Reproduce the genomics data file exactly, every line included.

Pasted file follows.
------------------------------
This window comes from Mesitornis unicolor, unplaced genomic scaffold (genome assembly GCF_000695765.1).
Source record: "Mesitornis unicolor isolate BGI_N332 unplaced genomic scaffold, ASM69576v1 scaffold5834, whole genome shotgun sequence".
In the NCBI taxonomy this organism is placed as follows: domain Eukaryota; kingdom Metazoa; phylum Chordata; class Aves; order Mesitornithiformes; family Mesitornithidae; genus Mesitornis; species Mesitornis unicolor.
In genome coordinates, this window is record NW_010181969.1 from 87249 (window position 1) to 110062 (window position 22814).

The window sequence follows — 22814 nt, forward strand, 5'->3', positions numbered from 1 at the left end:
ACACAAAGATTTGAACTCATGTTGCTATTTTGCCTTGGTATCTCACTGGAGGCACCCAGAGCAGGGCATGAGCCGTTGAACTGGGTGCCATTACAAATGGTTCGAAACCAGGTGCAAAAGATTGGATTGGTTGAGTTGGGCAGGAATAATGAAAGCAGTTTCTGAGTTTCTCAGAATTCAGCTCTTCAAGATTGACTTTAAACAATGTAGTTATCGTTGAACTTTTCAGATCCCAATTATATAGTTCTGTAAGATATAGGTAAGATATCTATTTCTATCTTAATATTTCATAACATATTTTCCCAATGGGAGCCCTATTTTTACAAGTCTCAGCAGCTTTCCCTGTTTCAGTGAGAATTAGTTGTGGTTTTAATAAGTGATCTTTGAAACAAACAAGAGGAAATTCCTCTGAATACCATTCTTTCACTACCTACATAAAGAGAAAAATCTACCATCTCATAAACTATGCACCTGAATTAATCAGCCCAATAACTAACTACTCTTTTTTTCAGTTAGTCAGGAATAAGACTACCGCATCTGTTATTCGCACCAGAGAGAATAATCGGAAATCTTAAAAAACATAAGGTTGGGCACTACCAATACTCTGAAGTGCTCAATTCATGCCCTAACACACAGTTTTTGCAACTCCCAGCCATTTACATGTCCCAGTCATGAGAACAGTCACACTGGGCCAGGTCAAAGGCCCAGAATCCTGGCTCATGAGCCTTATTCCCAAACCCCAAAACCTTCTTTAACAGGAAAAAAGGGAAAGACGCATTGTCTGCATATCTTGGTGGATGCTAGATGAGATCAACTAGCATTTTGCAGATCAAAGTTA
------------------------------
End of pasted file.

This window comes from Mesitornis unicolor, unplaced genomic scaffold (genome assembly GCF_000695765.1).
Source record: "Mesitornis unicolor isolate BGI_N332 unplaced genomic scaffold, ASM69576v1 scaffold5834, whole genome shotgun sequence".
In the NCBI taxonomy this organism is placed as follows: domain Eukaryota; kingdom Metazoa; phylum Chordata; class Aves; order Mesitornithiformes; family Mesitornithidae; genus Mesitornis; species Mesitornis unicolor.
In genome coordinates, this window is record NW_010181969.1 from 87249 (window position 1) to 110062 (window position 22814).

The window sequence follows — 22814 nt, forward strand, 5'->3', positions numbered from 1 at the left end:
ACACAAAGATTTGAACTCATGTTGCTATTTTGCCTTGGTATCTCACTGGAGGCACCCAGAGCAGGGCATGAGCCGTTGAACTGGGTGCCATTACAAATGGTTCGAAACCAGGTGCAAAAGATTGGATTGGTTGAGTTGGGCAGGAATAATGAAAGCAGTTTCTGAGTTTCTCAGAATTCAGCTCTTCAAGATTGACTTTAAACAATGTAGTTATCGTTGAACTTTTCAGATCCCAATTATATAGTTCTGTAAGATATAGGTAAGATATCTATTTCTATCTTAATATTTCATAACATATTTTCCCAATGGGAGCCCTATTTTTACAAGTCTCAGCAGCTTTCCCTGTTTCAGTGAGAATTAGTTGTGGTTTTAATAAGTGATCTTTGAAACAAACAAGAGGAAATTCCTCTGAATACCATTCTTTCACTACCTACATAAAGAGAAAAATCTACCATCTCATAAACTATGCACCTGAATTAATCAGCCCAATAACTAACTACTCTTTTTTTCAGTTAGTCAGGAATAAGACTACCGCATCTGTTATTCGCACCAGAGAGAATAATCGGAAATCTTAAAAAACATAAGGTTGGGCACTACCAATACTCTGAAGTGCTCAATTCATGCCCTAACACACAGTTTTTGCAACTCCCAGCCATTTACATGTCCCAGTCATGAGAACAGTCACACTGGGCCAGGTCAAAGGCCCAGAATCCTGGCTCATGAGCCTTATTCCCAAACCCCAAAACCTTCTTTAACAGGAAAAAAGGGAAAGACGCATTGTCTGCATATCTTGGTGGATGCTAGATGAGATCAACTAGCATTTTGCAGATCAAAGTTA